4 Methods to Encrypt, Decrypt or Password Protect Files in Linux

Keep your information safe from prying eyes

Man using computer in front of the word Security digitally projected behind him

IAmMrRob / Pixabay

If you have sensitive data on your computer, it should be hidden away from prying eyes. That means taking extra steps to protect that data. How do you do that? If you’re using Linux, there are a number of tools that can help you to succeed with this task. Some of these tools are built into the operating system and some will need to be installed. Let’s take a look at four such methods that can hide your data away.

Our first method doesn’t actually employ any encryption or password protection. However, if you simply need to tuck a file away the simplest way in Linux, you can do this without having to install any third-party applications or make use of more complicated encryption tools. Here's how.

Use File Manager to Hide Files

  1. Open your distribution’s default file manager and navigate to the location housing the files you want to hide away.

    Right-click an empty spot in the file manager and click New > Folder.

    Screenshot of creating a new folder in Linux.
  2. When prompted, give the new folder a name, but make sure it begins with a period. So if you want to name the folder documents, name it .documents.

    Hidden Files

    In Linux, folders that begin with a period are called hidden folders and are not displayed, by default, in the file manager or from the command line.

  3. If you cannot see hidden folders in your file manager, hit the Ctrl+H key combination on your keyboard. You should then see all of the hidden folders and files within that directory (including the new one you just created).

  4. Move files you want to hide into that newly created folder.

Hide Those Files Again

When you’re finished hiding your files away, make sure to hit the Ctrl+H keyboard shortcut again, so the file manager will no longer display hidden files and folders.

Use Encryption Software

The next method makes use of actual encryption software. The command used for this is gpg, which is installed on almost all Linux distributions. Let’s say you want to encrypt the file ~/Documents/test.docx. Here’s how to do that:

  1. Open a terminal window and navigate to the Documents directory with the command:

    cd ~/Documents
    Screenshot of encrypting a file with the gpg command.

    Encrypt the file with the command:

    gpg -c test.docx

    When prompted, type and verify an encryption password.

  2. You should now see a new (encrypted) file, named test.docx.gpg. That new file cannot be opened without decryption.

  3. Decrypt the .gpg file with the command:

    gpg test.docx.gpg

    You will be prompted for the passphrase you created during the encryption. Type that passphrase to decrypt the file.

    Renaming Files

    If you didn’t move or delete the original file, gpg will ask if you want to overwrite the new file or give it a new name. For your first attempt at encrypting and decrypting, you should either first move the original file (before decrypting) or give the newly decrypted file a different name. Once you have the hang of encrypting/decrypting, you can always delete the original file after you’ve encrypted it.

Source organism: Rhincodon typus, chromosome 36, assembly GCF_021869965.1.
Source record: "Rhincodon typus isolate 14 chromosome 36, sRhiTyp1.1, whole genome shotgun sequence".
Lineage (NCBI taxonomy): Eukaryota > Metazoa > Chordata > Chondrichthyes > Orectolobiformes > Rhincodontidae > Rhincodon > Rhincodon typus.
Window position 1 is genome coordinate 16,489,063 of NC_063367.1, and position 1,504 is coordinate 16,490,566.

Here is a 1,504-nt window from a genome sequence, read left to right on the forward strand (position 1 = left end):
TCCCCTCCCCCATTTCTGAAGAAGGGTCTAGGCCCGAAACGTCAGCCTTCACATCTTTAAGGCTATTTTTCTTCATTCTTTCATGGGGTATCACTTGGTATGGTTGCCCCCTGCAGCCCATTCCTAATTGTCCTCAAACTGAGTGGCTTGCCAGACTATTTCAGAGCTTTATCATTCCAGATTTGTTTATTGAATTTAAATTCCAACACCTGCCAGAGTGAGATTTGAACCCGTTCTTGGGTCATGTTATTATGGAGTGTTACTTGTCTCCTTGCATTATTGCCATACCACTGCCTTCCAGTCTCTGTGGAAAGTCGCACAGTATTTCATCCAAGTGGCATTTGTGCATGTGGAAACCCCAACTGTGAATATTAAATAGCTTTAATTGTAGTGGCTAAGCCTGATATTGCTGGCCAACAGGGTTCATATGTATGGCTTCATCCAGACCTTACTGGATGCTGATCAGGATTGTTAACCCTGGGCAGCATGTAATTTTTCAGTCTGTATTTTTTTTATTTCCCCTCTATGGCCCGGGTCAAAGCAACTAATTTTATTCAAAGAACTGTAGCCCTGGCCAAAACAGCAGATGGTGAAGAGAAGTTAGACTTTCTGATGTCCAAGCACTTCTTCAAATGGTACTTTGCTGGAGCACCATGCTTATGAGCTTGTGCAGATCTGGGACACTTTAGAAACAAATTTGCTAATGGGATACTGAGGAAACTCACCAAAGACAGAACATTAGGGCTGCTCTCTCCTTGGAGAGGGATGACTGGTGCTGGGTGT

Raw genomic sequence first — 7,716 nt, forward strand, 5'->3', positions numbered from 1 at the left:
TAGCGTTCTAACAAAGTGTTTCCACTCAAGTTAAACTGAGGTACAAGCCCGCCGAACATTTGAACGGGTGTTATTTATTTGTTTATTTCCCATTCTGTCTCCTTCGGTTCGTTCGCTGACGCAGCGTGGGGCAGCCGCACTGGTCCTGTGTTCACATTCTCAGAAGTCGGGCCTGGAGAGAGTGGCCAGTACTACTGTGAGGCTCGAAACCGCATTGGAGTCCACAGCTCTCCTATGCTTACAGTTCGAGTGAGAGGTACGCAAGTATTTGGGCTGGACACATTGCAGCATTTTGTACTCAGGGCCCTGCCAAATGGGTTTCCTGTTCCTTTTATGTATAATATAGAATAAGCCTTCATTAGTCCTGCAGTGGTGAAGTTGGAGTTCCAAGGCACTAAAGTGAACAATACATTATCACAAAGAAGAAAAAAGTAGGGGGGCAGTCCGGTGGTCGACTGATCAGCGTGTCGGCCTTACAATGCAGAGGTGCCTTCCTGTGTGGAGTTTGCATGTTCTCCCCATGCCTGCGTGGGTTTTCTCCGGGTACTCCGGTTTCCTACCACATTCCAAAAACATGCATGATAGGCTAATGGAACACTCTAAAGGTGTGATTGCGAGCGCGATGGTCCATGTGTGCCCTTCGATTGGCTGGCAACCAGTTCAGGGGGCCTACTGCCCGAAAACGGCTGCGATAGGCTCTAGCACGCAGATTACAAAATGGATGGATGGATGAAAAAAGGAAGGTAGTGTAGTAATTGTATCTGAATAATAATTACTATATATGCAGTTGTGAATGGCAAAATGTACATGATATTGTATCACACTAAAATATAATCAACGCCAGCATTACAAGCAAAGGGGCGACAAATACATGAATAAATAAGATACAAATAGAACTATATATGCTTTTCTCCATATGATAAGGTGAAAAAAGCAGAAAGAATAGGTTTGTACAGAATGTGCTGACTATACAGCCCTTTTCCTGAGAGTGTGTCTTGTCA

4. You can now open the encrypted file.

Encrypt Files With a GUI

If you prefer using a graphical (GUI) tool over the command line and you use a distribution that includes the Nautilus file manager (such as Ubuntu Desktop), you can easily add the ability to encrypt/decrypt files with a simple right-click on the target file. Here’s how:

  1. Open a terminal window and issue the command:

    sudo apt-get install seahorse-nautilus -y
  2. When prompted, type your sudo password.

  3. When the installation completes, restart nautilus with the command:

    nautilus -q
  4. Open the file manager and navigate to the file you want to encrypt.

    Right-click the file to be encrypted, and click Encrypt.

    Screenshot of encrypting a file from the file manager.

    In the next window, click Use a shared passphrase.

    Screenshot of selecting Use a shared passphrase.

    When prompted, type a new passphrase for the encryption. You’ll be asked to type this passphrase twice.

    Screenshot of entering a gpg passphrase.
  5. You should now see the newly encrypted file in the folder.

Decrypting Individual Files

To decrypt a file from the file manager, follow these steps:

  1. Right-click the file and select Open With Decrypt File.

    Screenshot of decrypting a file within the file manager.
  2. When prompted, give the file a new name and click Save.

  3. When prompted, type the encryption passphrase.

  4. Enjoy your newly decrypted file.

Encrypt a Folder

If you have a folder you want to encrypt, your best bet is either via the file manager or using the gpg-zip command. The process of encrypting folders from within the file manager is the exact same as encrypting single files, the only difference is you’ll be asked if you want to encrypt the files individually or together in a package.

Encrypting a folder from within the file manager.

If you want to encrypt a folder from the command line, you should use the gpg-zip command (which should be installed by default). Here’s how:

  1. Open a terminal window and navigate to your home directory with the command:

    cd ~/
  2. Encrypt the Documents directory with the command:

    gpg-zip -c -o Documents.gpg Documents

    The -c option instructs gpg-zip to encrypt and the -o option indicates what follows is the output (or resulting file name) for the encryption.

  3. When prompted, type (and verify) an encryption passphrase.

  4. You can then decrypt the encrypted folder in the same method you decrypted the file with the command:

gpg Documents.gpg